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    Scan design can be viewed as scanning flip-flops, so that faults, otherwise aborted, are detected by meeting propagation and justification requirements. In this paper, we propose a new method which identifies justification and propagation requirements of aborted faults through combinational test generation and selects flip-flops to meet the requirements. Two procedures, optimal and heuristic, were considered in the process. We implemented the heuristic procedure in a program called BELLONA. BELLONA selects flip-flops progressively to lead to high fault efficiency. Our experimental results show that BELLONA achieves 100% fault efficiency for all circuits experimented with, on average, 19% of flip-flops selected View full abstract»

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  • A gate-array-based 666 MHz VLSI test system

    Page(s): 451 - 458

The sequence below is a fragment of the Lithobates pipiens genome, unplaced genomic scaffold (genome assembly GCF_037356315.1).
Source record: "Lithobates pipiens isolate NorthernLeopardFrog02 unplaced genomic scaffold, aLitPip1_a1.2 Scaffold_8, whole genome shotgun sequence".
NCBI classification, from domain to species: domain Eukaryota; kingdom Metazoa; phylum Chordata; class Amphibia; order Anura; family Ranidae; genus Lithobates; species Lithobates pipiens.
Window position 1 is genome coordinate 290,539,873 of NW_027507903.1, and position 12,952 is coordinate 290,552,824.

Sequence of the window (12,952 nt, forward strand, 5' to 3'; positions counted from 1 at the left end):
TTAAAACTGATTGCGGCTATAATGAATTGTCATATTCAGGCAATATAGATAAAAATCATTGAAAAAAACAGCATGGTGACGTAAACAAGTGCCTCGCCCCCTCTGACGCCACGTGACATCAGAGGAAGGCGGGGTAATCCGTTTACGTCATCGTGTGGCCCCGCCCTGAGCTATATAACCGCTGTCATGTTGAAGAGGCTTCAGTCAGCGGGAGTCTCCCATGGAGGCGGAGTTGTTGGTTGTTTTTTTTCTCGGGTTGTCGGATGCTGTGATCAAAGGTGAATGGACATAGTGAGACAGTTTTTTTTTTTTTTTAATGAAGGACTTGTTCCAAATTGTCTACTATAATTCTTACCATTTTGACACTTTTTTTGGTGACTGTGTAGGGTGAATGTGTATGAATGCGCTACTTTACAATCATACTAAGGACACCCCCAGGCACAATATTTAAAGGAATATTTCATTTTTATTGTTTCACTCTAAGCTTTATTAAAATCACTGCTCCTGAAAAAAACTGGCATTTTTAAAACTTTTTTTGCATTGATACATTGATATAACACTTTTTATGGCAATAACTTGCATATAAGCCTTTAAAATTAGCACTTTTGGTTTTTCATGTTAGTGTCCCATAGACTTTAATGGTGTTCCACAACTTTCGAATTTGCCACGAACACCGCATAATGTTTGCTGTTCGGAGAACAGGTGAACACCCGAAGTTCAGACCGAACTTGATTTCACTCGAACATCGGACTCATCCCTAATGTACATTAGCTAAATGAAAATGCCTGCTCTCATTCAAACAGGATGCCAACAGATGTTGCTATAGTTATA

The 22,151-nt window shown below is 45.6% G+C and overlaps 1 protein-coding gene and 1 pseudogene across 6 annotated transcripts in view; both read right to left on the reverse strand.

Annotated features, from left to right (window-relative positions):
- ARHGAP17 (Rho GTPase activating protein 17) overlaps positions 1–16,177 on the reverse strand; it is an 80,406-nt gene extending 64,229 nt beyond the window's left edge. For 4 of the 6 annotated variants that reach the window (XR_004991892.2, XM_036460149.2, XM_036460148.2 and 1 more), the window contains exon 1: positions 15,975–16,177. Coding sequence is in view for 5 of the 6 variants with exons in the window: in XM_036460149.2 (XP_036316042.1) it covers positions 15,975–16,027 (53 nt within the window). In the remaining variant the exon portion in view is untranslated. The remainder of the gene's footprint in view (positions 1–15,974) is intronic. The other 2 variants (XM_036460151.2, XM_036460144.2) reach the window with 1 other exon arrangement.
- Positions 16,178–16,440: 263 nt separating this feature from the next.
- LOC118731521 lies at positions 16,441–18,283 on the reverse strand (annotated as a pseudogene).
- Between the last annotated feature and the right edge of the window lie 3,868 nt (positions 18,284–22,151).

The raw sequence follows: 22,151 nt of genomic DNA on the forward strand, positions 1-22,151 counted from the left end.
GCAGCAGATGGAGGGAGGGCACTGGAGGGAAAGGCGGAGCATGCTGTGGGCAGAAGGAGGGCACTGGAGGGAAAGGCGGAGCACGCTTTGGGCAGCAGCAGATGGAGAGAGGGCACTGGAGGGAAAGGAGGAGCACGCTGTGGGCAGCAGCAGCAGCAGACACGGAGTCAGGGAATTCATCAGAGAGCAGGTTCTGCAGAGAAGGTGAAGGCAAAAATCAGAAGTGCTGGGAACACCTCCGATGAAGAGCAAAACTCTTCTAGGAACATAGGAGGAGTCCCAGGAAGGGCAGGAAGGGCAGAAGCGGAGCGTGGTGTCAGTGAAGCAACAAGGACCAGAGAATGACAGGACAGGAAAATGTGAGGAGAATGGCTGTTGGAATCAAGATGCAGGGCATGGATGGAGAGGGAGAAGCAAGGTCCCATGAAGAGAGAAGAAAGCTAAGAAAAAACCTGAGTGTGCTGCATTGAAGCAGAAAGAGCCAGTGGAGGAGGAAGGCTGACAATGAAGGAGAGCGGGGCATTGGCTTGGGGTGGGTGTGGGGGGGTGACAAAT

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    A 666 MHz VLSI test system with a dedicated memory test pattern generator was developed. A loose-timing data transfer scheme was employed for better integration of a shared-resource unit into the per-pin tester-architecture, Timing control resolution of 12.5 ps was achieved within a normal framework of a gate array LSI. A simple and low-cost timing calibration-technique was developed to offer accurate test timings. Parallel operation of the memory test pattern generators was used to realize a non-interrupted pattern generation at the maximum speed View full abstract»

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  • End-to-end performance measurement for interactive multimedia television

    Page(s): 979 - 985